The term PR may be obsolete by the end of 2017. The concept of PR meaning ”building relationships with one’s publics” remains valid. But the common vernacular meaning of PR as being mostly about media relations is rapidly going the way of the landline and the floppy disk. Look at titles today. My database used to be filled with titles like “PR manager.” Now it includes one or more of the following words in an astonishing variety of combinations: social, digital, content marketing, PESO, public relations, public affairs, communications, advertising, marketing, development, events, etc.
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It’s too late in the year to plan and execute a new PR campaign. And you lack the amount you would need in the budget for another major expenditure. But your use-it-or-lose-it situation means you need a smart solution, stat. Have no fear: It’s measurement to the rescue. Why measurement? Think of it as an opportunity to demonstrate to your company leadership that you can be resourceful and that you understand the importance of data. In other words, use the rest of your budget in a data-driven media analysis to substantiate the influence of your 2016 PR effort and provide a strategic roadmap for 2017.
With the multitude of social media and online channels, it’s easier than ever to push out information. Everyone with a Facebook, Instagram or Twitter account is a publisher. On the other hand, the proliferation of channels makes it fiercely competitive to get noticed. Yet if it’s important that your organization or brand showcase its expertise and be seen as a principal in its field, thought leadership is one way to go. Below are some ways the Orange County Corrections Department (OCCD) is weaving thought leadership into its PR plans.
A study warranting attention was unveiled during a U.S. Chamber of Commerce Foundation conference recently. Backed by sentiment analysis software from IBM, the objective was to see if companies that were vocal about their CSR received a reputational lift online and, if so, by how much. Part II: Many of us talk about corporate social responsibility (CSR), but can we define it? A recent Aflac study, shared with PR News Pro exclusively found executives in the CSR space have many definitions for it.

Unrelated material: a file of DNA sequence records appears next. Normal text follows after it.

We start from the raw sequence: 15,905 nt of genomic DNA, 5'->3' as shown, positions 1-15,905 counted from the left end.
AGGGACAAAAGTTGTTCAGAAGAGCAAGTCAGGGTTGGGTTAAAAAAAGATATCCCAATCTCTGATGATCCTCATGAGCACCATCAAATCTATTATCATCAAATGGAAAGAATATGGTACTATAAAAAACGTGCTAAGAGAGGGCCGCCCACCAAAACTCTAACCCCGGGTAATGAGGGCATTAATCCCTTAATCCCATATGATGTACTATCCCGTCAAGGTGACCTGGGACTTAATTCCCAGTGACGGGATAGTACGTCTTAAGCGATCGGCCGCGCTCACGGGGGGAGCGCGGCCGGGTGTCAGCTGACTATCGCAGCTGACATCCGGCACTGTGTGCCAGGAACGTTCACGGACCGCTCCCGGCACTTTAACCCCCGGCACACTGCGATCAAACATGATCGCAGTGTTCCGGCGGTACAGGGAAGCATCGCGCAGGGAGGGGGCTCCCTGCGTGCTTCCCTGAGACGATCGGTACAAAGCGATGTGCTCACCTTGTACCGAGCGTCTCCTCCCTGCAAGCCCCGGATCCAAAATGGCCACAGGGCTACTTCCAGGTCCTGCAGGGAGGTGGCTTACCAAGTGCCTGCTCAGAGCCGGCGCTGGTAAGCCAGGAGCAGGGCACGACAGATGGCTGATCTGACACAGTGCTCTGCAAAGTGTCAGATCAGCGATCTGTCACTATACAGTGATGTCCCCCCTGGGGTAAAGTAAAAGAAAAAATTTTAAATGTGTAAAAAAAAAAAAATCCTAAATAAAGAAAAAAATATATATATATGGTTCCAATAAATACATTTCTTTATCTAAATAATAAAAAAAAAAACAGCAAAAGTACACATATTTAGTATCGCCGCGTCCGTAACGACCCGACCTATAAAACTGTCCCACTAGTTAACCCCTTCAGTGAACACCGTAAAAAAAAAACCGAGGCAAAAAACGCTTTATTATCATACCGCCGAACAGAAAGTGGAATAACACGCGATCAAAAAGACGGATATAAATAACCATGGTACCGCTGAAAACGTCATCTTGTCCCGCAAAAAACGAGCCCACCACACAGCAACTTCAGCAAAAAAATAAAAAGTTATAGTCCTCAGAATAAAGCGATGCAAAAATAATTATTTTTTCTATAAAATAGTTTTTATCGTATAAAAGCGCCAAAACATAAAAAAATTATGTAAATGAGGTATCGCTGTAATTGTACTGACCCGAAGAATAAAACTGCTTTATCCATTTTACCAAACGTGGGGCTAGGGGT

It’s an age-old issue for communicators: How do you create content for your brand that can break through the noise and find its way to new audiences? In the following case study, we added a few more conditions. First, can your content take a fruit—the cranberry, which is associated mostly with its peak harvest and holiday season—and make it trendy with millennials? Cranberries contain vitamin C and fiber and may help maintain urinary tract health, but with many other foods touting benefits, how could this superfruit stand out from the crowd?
On Nov. 1 Instagram said it was testing a feature that will allow users to buy what they see in their feeds directly from brands. The beta involves 20 brands, including J.Crew, Macy’s and Levi’s. The user clicks on a button and up pops the product’s name and price. Another click provides a more in-depth description of the product. Then there’s the ever-popular “shop now” click, which takes the user to the retailer’s website. Seems simple, right? Actually, the implications could be enormous.
Remember about five years ago, when everyone in PR became enamored with analytics and how numbers and math would create a Moneyball across the communications landscape? While today no one disputes the fact that analytics has become a standard communications tool, it is clear that a new—and surprising—weakness in our industry has emerged: the written word.
Hurricane Matthew recently taught millions of Americans a lesson they should have long-since learned: that it is dangerous to live or work on the coast. Of course, telling coastal dwellers this is like telling Kansans that it’s dangerous to live in Tornado Ally – or a Los Angelino that it can be unhealthy to live on a fault line.
In case you’ve been studiously avoiding all forms of media surrounding the run-up to this week’s election, the atmosphere has become politically charged in the past few months. Brands are advised to raise their shields. As we noted a few weeks back, Bisquick attempted to inject gluten-laden levity into the second presidential debate, asking the Twitterverse innocuously if it would “vote” for a pancake or a waffle. Social media winced, urging Bisquick to back off on the funny stuff during such an important moment. “Get off my Twitter feed, Bisquick,” roared one disgruntled tweeter, representing the consensus.
Toshiba America Medical Systems, Inc. (TAMS) struggled with ensuring integration. As I’m certain you know, in a fast-paced environment it’s very easy to get caught up in your projects and fail to consider integration, or much of anything besides your immediate team. Over the past five years TAMS has implemented processes that have helped—dare I say forced—its marketing organization to integrate. Here’s how TAMS did it.